Frederic Laluyaux is the President and CEO of Aera Technology. He joined the company in January 2017 after leading Anaplan Inc as CEO. He has also held senior management positions at SAP.
In the early 1990’s he founded Transcribe Technologies. In some ways his career has now come full circle working at another start-up. Born in France he now lives in the US. He has some interesting insights on leadership and shares his vision for Area Technology. A company that is layering predictive and prescriptive analytics onto ERP data.
ET: Who is your inspiration and why?
Frederic Laluyaux: I don’t have a single individual that I can relate to. It’s more like, people who take risks to realise their vision and their dreams, be it artistic, spiritual, athletic, business. I’m inspired by people who will live their life fully and are willing to take risks for it.
ET: How would you describe your leadership style?
Frederic Laluyaux: Direct and open. I sit in the middle of the floor. I say I don’t have an open door policy because I simply don’t have a door. Try to be as genuine as possible and use a sense of humour in leadership as well. When I’m faced with a problem, I’ll be aggressive in the way I tackle the problem, or I’ll be passive in the way I decide not to get involved. The one thing I don’t like is people or situations where I’m forced to be passive-aggressive. I’m either in or out. That’s really the way I think about my leadership style, what I’m trying to be.
ET: What was your darkest business day and how did you overcome it?
Frederic Laluyaux: I would go back almost 20 years ago, when I had to shut down my second start-up. I was 27 years old and it was in Paris. We got really close to being quite successful with that company, but this thing called the internet came around and basically wiped us out. We had an EDI technology software, and the internet just replaced it. That was dark because at the time in Paris, the word “start-up” did not exist. The word “entrepreneur” was not really known. It’s a French word but everybody at the business school goes and works for a big company. I just felt like I’d failed, and that was a very hard feeling.
How did I overcome it? I remember sitting down with my dad at the time. He actually wrote me a letter that I still have. It’s probably the only letter he actually wrote to me specifically. He highlighted all the things that I’d done, how that was pretty cool and how I should feel proud about what I did. Despite the fact that the outcome was a company that I had to shut down, I always kept that, and just looked at it and looked at the bright side of things. That letter just gave me the kick in the butt that I needed to re-engage and restart something. But I remember feeling pretty down at that time.
I’m just so proud of that situation because it really was not his style. He didn’t do that kind of thing but he felt, “Hey, Fred probably needs help” and he provided it. He was a man of few words, but those words mattered.
ET: What was your proudest moment?
Frederic Laluyaux: I like to believe that my proudest moment is ahead of me. We’re on a journey to realise something quite ambitious. The vision is pretty aggressive and every time you get a validation from industry experts, from customers, from great people joining you, I feel pretty proud. When people talk about your ideas and your concept as if it was obvious or it was theirs, I feel very proud. When they steal your ideas, I feel pretty proud too. So again, I can’t point to a specific moment and I believe that the proudest moment is ahead of me.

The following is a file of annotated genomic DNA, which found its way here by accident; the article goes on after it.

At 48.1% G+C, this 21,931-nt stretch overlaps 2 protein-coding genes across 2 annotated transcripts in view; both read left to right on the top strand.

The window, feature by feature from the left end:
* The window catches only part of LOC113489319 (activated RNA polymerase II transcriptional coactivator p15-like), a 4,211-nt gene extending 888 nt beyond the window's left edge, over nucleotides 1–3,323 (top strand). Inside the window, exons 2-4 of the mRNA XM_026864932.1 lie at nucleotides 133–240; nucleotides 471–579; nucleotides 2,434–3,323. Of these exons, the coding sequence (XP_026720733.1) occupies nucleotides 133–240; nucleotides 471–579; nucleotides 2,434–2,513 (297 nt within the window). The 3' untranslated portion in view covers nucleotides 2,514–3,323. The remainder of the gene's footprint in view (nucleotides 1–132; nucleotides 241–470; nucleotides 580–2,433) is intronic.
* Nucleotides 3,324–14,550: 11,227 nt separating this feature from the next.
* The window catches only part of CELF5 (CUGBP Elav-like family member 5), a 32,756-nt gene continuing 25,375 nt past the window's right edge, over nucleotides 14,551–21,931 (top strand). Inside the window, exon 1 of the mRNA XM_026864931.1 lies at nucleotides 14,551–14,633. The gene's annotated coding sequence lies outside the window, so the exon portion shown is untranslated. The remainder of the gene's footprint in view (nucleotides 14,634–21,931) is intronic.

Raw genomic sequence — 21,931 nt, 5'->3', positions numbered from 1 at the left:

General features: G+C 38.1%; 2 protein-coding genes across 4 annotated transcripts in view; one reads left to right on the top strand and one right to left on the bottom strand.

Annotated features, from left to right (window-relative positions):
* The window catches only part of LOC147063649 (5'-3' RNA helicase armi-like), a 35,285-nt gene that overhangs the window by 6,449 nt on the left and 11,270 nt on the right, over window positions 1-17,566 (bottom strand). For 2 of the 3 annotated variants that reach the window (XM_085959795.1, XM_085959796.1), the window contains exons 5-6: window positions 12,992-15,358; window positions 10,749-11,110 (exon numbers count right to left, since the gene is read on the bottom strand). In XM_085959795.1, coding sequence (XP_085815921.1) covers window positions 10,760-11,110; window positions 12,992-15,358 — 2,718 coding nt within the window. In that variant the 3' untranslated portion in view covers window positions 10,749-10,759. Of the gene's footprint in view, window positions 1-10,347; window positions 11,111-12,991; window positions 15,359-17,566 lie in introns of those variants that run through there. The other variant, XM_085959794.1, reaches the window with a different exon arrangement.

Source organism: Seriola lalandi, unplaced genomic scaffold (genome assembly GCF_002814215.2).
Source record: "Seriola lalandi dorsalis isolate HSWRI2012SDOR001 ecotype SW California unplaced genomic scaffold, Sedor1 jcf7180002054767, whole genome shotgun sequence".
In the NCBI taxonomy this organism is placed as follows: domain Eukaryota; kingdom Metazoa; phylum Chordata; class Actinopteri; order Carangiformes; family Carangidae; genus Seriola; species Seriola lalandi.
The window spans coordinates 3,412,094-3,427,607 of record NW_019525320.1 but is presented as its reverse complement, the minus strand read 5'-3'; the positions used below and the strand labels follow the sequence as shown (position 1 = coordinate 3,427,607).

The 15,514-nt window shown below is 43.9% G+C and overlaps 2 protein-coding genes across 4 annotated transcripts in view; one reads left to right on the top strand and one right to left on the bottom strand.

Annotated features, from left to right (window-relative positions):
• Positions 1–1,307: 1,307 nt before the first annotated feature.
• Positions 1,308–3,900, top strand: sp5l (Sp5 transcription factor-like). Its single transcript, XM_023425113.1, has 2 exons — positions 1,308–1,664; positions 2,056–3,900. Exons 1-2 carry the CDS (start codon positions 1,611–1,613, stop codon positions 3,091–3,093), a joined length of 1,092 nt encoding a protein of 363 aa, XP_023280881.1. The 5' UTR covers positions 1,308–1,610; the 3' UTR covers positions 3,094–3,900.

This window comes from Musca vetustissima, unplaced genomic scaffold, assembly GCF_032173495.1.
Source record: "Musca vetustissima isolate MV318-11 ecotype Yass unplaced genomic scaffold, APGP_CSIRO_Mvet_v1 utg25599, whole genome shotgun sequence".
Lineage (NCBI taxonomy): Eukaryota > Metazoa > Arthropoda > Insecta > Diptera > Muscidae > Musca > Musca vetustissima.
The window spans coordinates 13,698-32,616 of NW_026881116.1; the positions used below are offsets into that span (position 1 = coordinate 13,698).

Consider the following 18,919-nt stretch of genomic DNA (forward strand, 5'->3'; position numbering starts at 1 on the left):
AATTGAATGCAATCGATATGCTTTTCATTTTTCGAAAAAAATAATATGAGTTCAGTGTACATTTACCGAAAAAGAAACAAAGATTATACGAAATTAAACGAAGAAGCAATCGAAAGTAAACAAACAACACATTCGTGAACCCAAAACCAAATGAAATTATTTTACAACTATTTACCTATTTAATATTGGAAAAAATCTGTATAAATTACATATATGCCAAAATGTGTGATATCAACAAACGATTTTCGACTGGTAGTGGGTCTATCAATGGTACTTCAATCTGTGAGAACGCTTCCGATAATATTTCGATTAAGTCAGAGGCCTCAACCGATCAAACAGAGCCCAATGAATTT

ET: Can you share a tip for a European or a Frenchman taking a CEO role in the US?
Frederic Laluyaux: I don’t know if it’s specific to the French or European, but I would say, “move fast and take the high road.” When you’re a first-time CEO, you’re trying to be Mr Perfect, and that doesn’t necessarily work. People don’t expect you to be perfect. They expect you to lead. They expect you to make fast decisions. They expect you to assume your responsibilities. It’s something that’s a bit hard to understand when you’re coming into the job for the first time.
I don’t know if it’s a French, European or American thing, but I would say that Americans are much more tolerant when it comes to failure and restarting. I think European, French culture for sure, they cannot tolerate failure, and that can be intimidating. You try to double guess your decisions because you want to get everything right. If you’re going to come to the US, people expect you to move fast, to lead, to truly lead the team. It’s a long journey. You can’t be right every time, but you have got to move and you have to lead.
ET: What was the latest business book you read, your favourite book or podcast if you don’t read books?
Frederic Laluyaux: Currently I’m listening to one called Stealing Fire by Steve Kotler. It’s all about flow, and how flow is being created from the Navy SEAL Team 6 to Google, to this high-paced Silicon Valley culture. They have an interesting spin to it, so it’s a fun book to listen to, and it’s actually quite smart. It takes a few shortcuts, but it’s good. I think my business book that I recommend systematically when I meet first-time CEOs or entrepreneurs or folks coming in from abroad, is The Hard Thing About Hard Things by Ben Horowitz. I read the book a few years back, and it’s so practical. It’s so usable. It’s heartfelt, all the pains of being a CEO.
ET: What’s the worst and best decision you’ve made as a CEO?
Frederic Laluyaux: Where do I start? I would say that the worst and the best are related to the same topic, which is hiring. This is a team sport, and your job as a CEO is to get it right, and I’ve made mistakes. I’ve worked quite hard on that one, thinking, “What is the pattern?” The pattern is that, every time I let a board member, a team or leader in the company push really hard for someone and my guts are resisting and are telling me, “No, this person is not the right fit for our company” and I let people convince me, it turned out to be a bad hiring decision. It doesn’t mean that every time I’m in favour of hiring someone I’m right, unfortunately. But every time I’m not in favour of hiring someone and we do it anyway, I make a mistake. I’ve made some costly mistakes in that area.